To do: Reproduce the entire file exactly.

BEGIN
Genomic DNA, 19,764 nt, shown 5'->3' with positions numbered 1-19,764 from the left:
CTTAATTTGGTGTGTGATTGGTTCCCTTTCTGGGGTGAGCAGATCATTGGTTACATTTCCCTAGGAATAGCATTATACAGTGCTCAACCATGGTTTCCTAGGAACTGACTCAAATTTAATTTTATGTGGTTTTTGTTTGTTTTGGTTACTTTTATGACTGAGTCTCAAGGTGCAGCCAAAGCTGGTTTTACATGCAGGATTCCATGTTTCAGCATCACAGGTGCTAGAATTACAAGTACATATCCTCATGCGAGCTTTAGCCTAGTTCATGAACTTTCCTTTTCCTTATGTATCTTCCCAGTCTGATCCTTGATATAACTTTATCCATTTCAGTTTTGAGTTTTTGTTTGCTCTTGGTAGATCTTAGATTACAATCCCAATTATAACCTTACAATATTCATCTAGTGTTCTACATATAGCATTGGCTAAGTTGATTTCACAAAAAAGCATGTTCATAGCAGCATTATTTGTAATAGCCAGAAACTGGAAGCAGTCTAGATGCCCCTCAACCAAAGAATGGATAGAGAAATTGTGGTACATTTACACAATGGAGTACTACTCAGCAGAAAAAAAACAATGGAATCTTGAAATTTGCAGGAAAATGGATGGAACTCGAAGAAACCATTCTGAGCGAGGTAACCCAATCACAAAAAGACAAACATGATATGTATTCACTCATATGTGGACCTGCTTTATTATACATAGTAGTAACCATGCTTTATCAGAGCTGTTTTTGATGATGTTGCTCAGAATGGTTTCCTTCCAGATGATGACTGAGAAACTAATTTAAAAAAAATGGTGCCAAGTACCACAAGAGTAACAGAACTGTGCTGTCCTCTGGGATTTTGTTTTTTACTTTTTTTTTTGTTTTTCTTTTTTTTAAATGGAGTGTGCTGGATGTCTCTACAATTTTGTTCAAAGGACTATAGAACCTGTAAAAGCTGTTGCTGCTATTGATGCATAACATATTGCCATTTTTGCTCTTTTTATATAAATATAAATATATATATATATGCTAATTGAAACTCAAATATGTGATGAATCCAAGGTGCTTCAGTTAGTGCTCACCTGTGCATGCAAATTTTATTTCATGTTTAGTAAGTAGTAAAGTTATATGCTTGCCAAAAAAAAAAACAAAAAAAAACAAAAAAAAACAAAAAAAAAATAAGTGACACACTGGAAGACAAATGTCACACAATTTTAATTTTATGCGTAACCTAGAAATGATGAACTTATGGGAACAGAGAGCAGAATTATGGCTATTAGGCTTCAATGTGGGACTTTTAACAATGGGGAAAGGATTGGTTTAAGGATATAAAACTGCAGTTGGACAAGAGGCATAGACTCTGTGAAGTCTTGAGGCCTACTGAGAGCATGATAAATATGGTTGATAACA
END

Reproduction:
Genomic DNA, 19,764 nt, shown 5'->3' with positions numbered 1-19,764 from the left:
CTTAATTTGGTGTGTGATTGGTTCCCTTTCTGGGGTGAGCAGATCATTGGTTACATTTCCCTAGGAATAGCATTATACAGTGCTCAACCATGGTTTCCTAGGAACTGACTCAAATTTAATTTTATGTGGTTTTTGTTTGTTTTGGTTACTTTTATGACTGAGTCTCAAGGTGCAGCCAAAGCTGGTTTTACATGCAGGATTCCATGTTTCAGCATCACAGGTGCTAGAATTACAAGTACATATCCTCATGCGAGCTTTAGCCTAGTTCATGAACTTTCCTTTTCCTTATGTATCTTCCCAGTCTGATCCTTGATATAACTTTATCCATTTCAGTTTTGAGTTTTTGTTTGCTCTTGGTAGATCTTAGATTACAATCCCAATTATAACCTTACAATATTCATCTAGTGTTCTACATATAGCATTGGCTAAGTTGATTTCACAAAAAAGCATGTTCATAGCAGCATTATTTGTAATAGCCAGAAACTGGAAGCAGTCTAGATGCCCCTCAACCAAAGAATGGATAGAGAAATTGTGGTACATTTACACAATGGAGTACTACTCAGCAGAAAAAAAACAATGGAATCTTGAAATTTGCAGGAAAATGGATGGAACTCGAAGAAACCATTCTGAGCGAGGTAACCCAATCACAAAAAGACAAACATGATATGTATTCACTCATATGTGGACCTGCTTTATTATACATAGTAGTAACCATGCTTTATCAGAGCTGTTTTTGATGATGTTGCTCAGAATGGTTTCCTTCCAGATGATGACTGAGAAACTAATTTAAAAAAAATGGTGCCAAGTACCACAAGAGTAACAGAACTGTGCTGTCCTCTGGGATTTTGTTTTTTACTTTTTTTTTTGTTTTTCTTTTTTTTAAATGGAGTGTGCTGGATGTCTCTACAATTTTGTTCAAAGGACTATAGAACCTGTAAAAGCTGTTGCTGCTATTGATGCATAACATATTGCCATTTTTGCTCTTTTTATATAAATATAAATATATATATATATGCTAATTGAAACTCAAATATGTGATGAATCCAAGGTGCTTCAGTTAGTGCTCACCTGTGCATGCAAATTTTATTTCATGTTTAGTAAGTAGTAAAGTTATATGCTTGCCAAAAAAAAAAACAAAAAAAAACAAAAAAAAACAAAAAAAAAATAAGTGACACACTGGAAGACAAATGTCACACAATTTTAATTTTATGCGTAACCTAGAAATGATGAACTTATGGGAACAGAGAGCAGAATTATGGCTATTAGGCTTCAATGTGGGACTTTTAACAATGGGGAAAGGATTGGTTTAAGGATATAAAACTGCAGTTGGACAAGAGGCATAGACTCTGTGAAGTCTTGAGGCCTACTGAGAGCATGATAAATATGGTTGATAACA